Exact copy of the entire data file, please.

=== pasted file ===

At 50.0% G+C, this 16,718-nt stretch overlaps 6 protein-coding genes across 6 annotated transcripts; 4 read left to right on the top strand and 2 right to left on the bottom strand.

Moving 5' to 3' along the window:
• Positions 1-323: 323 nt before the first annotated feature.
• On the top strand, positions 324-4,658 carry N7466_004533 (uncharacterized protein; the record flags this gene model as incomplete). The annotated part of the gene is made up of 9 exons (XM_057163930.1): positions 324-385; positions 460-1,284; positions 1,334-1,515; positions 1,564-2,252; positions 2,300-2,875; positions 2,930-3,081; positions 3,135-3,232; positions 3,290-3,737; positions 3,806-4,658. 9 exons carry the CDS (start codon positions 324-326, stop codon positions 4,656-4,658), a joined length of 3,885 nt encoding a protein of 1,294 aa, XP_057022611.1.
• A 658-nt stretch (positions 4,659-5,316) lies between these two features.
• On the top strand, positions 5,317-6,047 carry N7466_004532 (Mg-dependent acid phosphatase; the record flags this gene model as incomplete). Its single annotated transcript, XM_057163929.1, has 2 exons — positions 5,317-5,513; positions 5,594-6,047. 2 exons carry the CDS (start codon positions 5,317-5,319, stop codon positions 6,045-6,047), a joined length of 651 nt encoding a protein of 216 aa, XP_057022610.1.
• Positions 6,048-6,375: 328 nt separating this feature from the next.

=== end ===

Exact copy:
At 50.0% G+C, this 16,718-nt stretch overlaps 6 protein-coding genes across 6 annotated transcripts; 4 read left to right on the top strand and 2 right to left on the bottom strand.

Moving 5' to 3' along the window:
• Positions 1-323: 323 nt before the first annotated feature.
• On the top strand, positions 324-4,658 carry N7466_004533 (uncharacterized protein; the record flags this gene model as incomplete). The annotated part of the gene is made up of 9 exons (XM_057163930.1): positions 324-385; positions 460-1,284; positions 1,334-1,515; positions 1,564-2,252; positions 2,300-2,875; positions 2,930-3,081; positions 3,135-3,232; positions 3,290-3,737; positions 3,806-4,658. 9 exons carry the CDS (start codon positions 324-326, stop codon positions 4,656-4,658), a joined length of 3,885 nt encoding a protein of 1,294 aa, XP_057022611.1.
• A 658-nt stretch (positions 4,659-5,316) lies between these two features.
• On the top strand, positions 5,317-6,047 carry N7466_004532 (Mg-dependent acid phosphatase; the record flags this gene model as incomplete). Its single annotated transcript, XM_057163929.1, has 2 exons — positions 5,317-5,513; positions 5,594-6,047. 2 exons carry the CDS (start codon positions 5,317-5,319, stop codon positions 6,045-6,047), a joined length of 651 nt encoding a protein of 216 aa, XP_057022610.1.
• Positions 6,048-6,375: 328 nt separating this feature from the next.